NAPOLEON - Among Henry County's seven candidates for county commissioner - the biggest field the county has seen in decades - all but one have experience running for office, from township trustee up to U.S. president.
Jeff Benson, a heating, ventilation, and air conditioning service technician with AW Heating & Cooling LLC in Waterville, was on the Liberty Center school board for a term that ended in December.
Matthew Gloor, a self-employed construction contractor from Napoleon, was on Napoleon City Council in the early 1990s.
James Junge, a customer service manager at the Sears Auto Center in Defiance, was a county commissioner in the 1980s and has been a mayor and village councilman in Holgate.
Richard Myers, who farms and owns a computer software firm, has been a Washington Township trustee for five years.
Wallace Snyder, who operated a chain of six funeral homes for years, is mayor of Holgate.
And Robert Moyers, an inspirational speaker and former sports information director at Bowling Green State University, ran for U.S. president as a write-in candidate in 1992.
That leaves Thomas Von Deylen, who was employed in his family's former farm equipment dealership until it was sold last year, as the only newcomer to the ballot.
On Tuesday, only the four men running as Republicans are competing directly against one another for the party's nomination: Mr. Benson, Mr. Gloor, Mr. Snyder, and Mr. Von Deylen.
The winner of the GOP primary will face Mr. Myers, who is unopposed in the primary as a Democrat, and two independents, Mr. Junge and Mr. Moyers.
Mr. Junge, however, will appear on the Republican ballot in Holgate in a different race Tuesday. He's running for a seat on the county Republican Party central committee in a rare contested election that has raised the ire of the county GOP chairman.
"It's not right," Chairman David Grahn said of Mr. Junge's candidacy for the central committee while running as an independent for commissioner. If elected to the committee, Mr. Junge would be privy to the GOP's strategy to win the county commissioner's seat while running against the party's nominee as an independent.
Whoever is elected as the GOP nominee on Tuesday and whoever ultimately is elected commissioner in November will deal with the results of what happens with the county sales tax request on the ballot.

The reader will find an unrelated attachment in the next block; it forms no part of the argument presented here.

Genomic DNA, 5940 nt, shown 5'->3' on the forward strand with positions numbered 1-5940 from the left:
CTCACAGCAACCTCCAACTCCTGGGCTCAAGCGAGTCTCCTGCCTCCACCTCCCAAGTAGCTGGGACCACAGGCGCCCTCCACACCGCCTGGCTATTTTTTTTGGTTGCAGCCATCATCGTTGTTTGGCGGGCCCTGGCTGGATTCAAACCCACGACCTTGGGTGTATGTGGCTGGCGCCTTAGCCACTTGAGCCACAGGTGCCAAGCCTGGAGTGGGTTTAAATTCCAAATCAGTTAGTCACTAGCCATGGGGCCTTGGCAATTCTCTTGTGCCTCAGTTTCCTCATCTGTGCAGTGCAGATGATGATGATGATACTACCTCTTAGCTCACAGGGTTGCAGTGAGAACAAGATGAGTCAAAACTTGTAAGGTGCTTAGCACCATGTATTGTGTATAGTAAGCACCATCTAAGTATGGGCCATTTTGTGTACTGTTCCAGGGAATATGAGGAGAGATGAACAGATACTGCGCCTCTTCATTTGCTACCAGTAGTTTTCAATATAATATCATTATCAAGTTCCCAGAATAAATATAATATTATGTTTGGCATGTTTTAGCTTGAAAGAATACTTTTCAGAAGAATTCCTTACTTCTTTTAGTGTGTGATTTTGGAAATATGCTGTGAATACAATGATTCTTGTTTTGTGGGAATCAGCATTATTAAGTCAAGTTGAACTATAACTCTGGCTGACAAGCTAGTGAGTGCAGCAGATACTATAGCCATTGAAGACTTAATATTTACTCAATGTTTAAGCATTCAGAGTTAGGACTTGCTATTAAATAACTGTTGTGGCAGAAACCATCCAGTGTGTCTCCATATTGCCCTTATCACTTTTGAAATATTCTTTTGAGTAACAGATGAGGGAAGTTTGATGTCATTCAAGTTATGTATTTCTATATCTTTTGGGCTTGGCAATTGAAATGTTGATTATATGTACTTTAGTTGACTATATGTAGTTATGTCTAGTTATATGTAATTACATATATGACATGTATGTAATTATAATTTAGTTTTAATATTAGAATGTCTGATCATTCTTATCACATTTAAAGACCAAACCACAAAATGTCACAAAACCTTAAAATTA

Mr. Gloor said he plans to vote against the 0.5 percent request, adding: "I'm against raising taxes over and over and over again."
Mr. Snyder said he will vote for the tax, but he believes it should not be on the ballot. He said if he had been a commissioner last winter, he would not have voted to put it there.
Mr. Benson said if he had been on the board, he would have voted to put the tax request on Tuesday's ballot.
"I would like to see it pass just for the fact we need revenue," Mr. Benson said. But he also would have put the tax on the ballot last summer rather than imposing it without taking it to the voters, as the commissioners did.
Mr. Von Deylen said he favors the sales tax, in part because he does not like the cuts that were made to the sheriff's force when voters repealed the tax in November. He said he trusts local officials who say the tax is needed to fund such services.
Here's more about the four GOP candidates:
●Mr. Benson, 49, of Liberty Township, has been employed in heating, ventilation, and air conditioning at several area firms since he completed a two-year degree in climate control technology at the University of Toledo in 1983.
●Mr. Gloor, 43, of Napoleon, returned to construction this year after being employed as a manager at Carson Industries in Napoleon since 1999. He filed for bankruptcy protection in 1992 and was absolved of his debts the following year.
●Mr. Snyder, 59, of Holgate, sold his last funeral home in 1999 and now operates a shop selling cremation urns and is a substitute schoolteacher. He is beginning his third year as mayor and was a village councilman from 2000 to 2003 and for four years in the mid-1980s.
●Mr. Von Deylen, 52, of Freedom Township, was employed by the former Harry Von Deylen Co. in Napoleon from the time he was in high school until it was sold last year. He graduated from Bowling Green State University in accounting in 1976.
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